Wednesday, June 27, 2007

Lisa Ling Asks, "Who Cares About Girls?"

A note to girls and adults: This post deals with serious issues, like human trafficking, sexual slavery, and child labor, that may be inappropriate for younger girls. Please read with discretion. Girls--if anything you read makes you upset, talk to an adult!

Earlier this week, I wrote on global girls’ access to education. Today, I’ll explore what life is like for the millions of girls around the world out of school each year—specifically, those in India, where over 30 million girls go to work each day instead of to school.

I commented yesterday on the mainstream media’s embarrassingly pathetic fixations on celeb gossip—and it’s frequent failures to address major issues facing girls and women around the world. Fortunately, Oxygen, Oprah’s television network, is one of a handful of dedicated media outlets out to change that.

On Sunday, Oxygen’s Lisa Ling premiered a collaboration with The Global Fund for Women on India’s working girls. If you watched it, you’ll understand my enthusiasm for their mind-blowing coverage. If not, read on for some incredible stories.

Nineteen-year-old Rinku is a warrior for teen girls’ lives. Rinku works as a counselor and advocate for STOP, an incredible organization working on the front lines to rescue girls from trafficking.

Over 500,000 Indian girls have been enslaved in forced prostitution by the country’s lucrative trafficking industry. Some 10,000 girls join the industry each year (usually unwillingly), and their average age is a mere 14. Some are stolen from their homes or kidnapped while traveling, others are country girls duped into believing they’re entering domestic jobs in the cities, and still others are sold by family members who must chose between the girl’s freedom and their children starving. [India is such a poor country that many live off of $1 or $2 a day.]

Rinku, who became a victim of trafficking at an early age herself, is working to save Indian girls from trafficking one by one. She patrols travelers’ rest-stops, a common location for trafficking, to rescuer girls before they fall in the hands of the most notorious traffickers. She visits slums where trafficking rings are disappearing more girls each day. She goes to brothels undercover to try to convince girls to leave with her. [Enslaved girls are often brainwashed by their captors.] And she stages brothel raids, which easily turn dangerous when corrupt police officers and armed brothel owners arrive.

Rinku wages her battles in a dangerous underworld ruled by greed and power. At age 19, she’s risked her life too many times to count. But she says she doesn’t fear death. Instead, she says, if she dies after rescuing 30 or 60 girls, she believes her fight was worth it.

While working in brothels may be the scariest kind of labor girls face, millions of other Indian girls work in other areas: on farms and in the fields, in the crowded streets of big cities, in markets, and in private homes. Girls as young as six or seven work in indentured servitude. Like sisters Shweta and Shilpi profiled by Lisa Ling, these girls work 12- to 14-hour-days filled with backbreaking work—cooking, cleaning, and caring for children not much younger than themselves—and sometimes physical abuse as well.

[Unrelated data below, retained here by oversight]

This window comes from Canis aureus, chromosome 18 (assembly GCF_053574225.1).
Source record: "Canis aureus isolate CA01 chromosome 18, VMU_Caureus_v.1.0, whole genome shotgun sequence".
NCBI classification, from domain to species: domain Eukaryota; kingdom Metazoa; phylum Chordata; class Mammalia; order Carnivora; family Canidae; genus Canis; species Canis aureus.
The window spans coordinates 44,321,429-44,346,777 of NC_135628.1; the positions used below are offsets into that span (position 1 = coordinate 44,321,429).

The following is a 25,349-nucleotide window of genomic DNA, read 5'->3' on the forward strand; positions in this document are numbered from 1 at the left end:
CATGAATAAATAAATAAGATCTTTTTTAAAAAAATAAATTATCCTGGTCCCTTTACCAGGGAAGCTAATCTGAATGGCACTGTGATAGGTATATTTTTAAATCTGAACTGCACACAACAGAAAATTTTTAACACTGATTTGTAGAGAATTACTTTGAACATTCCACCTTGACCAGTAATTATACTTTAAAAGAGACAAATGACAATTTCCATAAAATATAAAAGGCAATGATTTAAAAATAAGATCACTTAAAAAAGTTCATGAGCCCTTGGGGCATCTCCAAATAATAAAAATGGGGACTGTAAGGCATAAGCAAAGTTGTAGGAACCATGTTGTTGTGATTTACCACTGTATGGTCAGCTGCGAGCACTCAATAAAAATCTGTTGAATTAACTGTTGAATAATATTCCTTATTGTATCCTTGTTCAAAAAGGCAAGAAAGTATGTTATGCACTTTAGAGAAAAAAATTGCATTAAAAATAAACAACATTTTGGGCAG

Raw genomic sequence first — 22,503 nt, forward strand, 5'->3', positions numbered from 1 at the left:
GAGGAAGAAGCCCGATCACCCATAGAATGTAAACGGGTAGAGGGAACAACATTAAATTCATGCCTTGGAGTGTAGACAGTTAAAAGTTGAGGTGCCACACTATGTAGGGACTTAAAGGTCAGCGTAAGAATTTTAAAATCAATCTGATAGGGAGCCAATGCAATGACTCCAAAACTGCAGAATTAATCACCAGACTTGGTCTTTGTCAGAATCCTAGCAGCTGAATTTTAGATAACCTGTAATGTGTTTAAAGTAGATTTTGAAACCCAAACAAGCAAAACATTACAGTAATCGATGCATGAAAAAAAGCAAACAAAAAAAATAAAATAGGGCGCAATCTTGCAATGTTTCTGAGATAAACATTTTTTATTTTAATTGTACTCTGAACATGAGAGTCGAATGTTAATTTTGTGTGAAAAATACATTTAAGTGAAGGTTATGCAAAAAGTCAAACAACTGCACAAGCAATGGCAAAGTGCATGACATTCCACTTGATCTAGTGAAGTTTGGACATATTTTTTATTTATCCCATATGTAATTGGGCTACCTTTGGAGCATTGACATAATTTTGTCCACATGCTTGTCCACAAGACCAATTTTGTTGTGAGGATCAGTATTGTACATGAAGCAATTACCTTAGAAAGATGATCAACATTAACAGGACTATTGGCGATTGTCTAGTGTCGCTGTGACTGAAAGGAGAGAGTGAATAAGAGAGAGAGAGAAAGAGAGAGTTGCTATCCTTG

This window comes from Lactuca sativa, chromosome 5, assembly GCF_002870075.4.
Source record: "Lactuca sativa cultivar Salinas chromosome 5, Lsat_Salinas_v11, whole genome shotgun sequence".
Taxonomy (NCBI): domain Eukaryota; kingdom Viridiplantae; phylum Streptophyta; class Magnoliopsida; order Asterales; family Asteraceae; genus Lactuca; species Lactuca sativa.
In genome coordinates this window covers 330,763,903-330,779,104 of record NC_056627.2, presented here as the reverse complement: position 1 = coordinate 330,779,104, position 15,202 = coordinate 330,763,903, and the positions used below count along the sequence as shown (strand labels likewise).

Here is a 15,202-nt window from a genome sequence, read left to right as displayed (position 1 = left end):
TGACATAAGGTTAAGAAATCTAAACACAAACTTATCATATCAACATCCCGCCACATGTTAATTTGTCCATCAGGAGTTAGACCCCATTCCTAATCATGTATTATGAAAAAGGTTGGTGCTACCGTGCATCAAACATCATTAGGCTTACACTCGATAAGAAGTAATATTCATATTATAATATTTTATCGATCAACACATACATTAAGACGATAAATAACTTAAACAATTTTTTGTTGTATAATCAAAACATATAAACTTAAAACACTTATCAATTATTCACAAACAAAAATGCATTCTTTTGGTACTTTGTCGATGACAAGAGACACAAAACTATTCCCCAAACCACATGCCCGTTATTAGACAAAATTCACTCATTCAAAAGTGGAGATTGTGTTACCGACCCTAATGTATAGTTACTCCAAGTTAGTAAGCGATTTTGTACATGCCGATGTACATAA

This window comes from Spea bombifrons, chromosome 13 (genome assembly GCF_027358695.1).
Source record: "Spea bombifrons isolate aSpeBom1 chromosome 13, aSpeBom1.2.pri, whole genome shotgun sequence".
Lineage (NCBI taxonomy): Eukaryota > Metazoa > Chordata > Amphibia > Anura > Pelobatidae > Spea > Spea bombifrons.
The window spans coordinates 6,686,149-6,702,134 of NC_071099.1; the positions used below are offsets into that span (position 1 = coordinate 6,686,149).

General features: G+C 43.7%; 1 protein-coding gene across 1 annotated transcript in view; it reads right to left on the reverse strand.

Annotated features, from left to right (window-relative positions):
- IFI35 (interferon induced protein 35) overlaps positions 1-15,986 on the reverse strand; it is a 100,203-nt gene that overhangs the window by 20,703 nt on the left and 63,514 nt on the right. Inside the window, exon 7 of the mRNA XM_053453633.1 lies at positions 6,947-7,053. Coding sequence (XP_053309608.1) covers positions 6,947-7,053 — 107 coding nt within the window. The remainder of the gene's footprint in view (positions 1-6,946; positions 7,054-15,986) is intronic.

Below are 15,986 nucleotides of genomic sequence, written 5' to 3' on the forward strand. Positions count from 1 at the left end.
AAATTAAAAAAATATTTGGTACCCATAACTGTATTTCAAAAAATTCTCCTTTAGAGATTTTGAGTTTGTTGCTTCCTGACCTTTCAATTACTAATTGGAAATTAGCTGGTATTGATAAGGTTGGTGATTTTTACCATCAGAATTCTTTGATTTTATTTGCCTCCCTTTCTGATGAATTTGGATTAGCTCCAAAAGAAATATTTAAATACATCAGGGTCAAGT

Many employees of young girls actually believe they’re helping the girls by providing them with food and shelter—something they might not otherwise have. But many employees simply prefer providing girls, as they’re the cheapest source of labor available. No other group is so easily mentally and physically abused than young girls.

It’s a bleak picture, I know. Fortunately, groups like STOP and the South Asian Coalition Against Child Servitude, which runs a shelter an school for girls rescued from domestic work, are leading a courageous battle against the institutions that enslave girls.

And there are so many solutions to this problem. Obviously, education is the best way to protect girls from exploitation, ensure them a brighter future, and help them bring them families out of poverty. Getting girls in school, though, is an uphill battle against poverty in itself. As the mother of one young girl, who earns her family $2 a day by working as a merchant on a busy and polluted street, said, “If she is in school, what will she eat?”

It’s true that freeing girls form child labor is a tough battle to fight. But freedom and education are girls’ rights. In India, over ten laws ban or limit child labor; they need to be enforced. Moreover, the international community has a responsibility to meet the promises they’ve made to provide every child with an education.

At the end of the day, though, it comes down to the value we place on girls’ lives. What does it say about our world when thousands, even millions, of girls are sold into slavery for just $1? Aren’t girls’ lives worth more than that?
A note to readers: This is a difficult issue, but there are many great ways to help. Check out to learn how you can support The Global Fund for Women and other organizations fighting for Indian girls. Most of all, make your voice heard (by, for example, writing a letter to Congress to tell them you support ALL girls' rights to freedom and education!).

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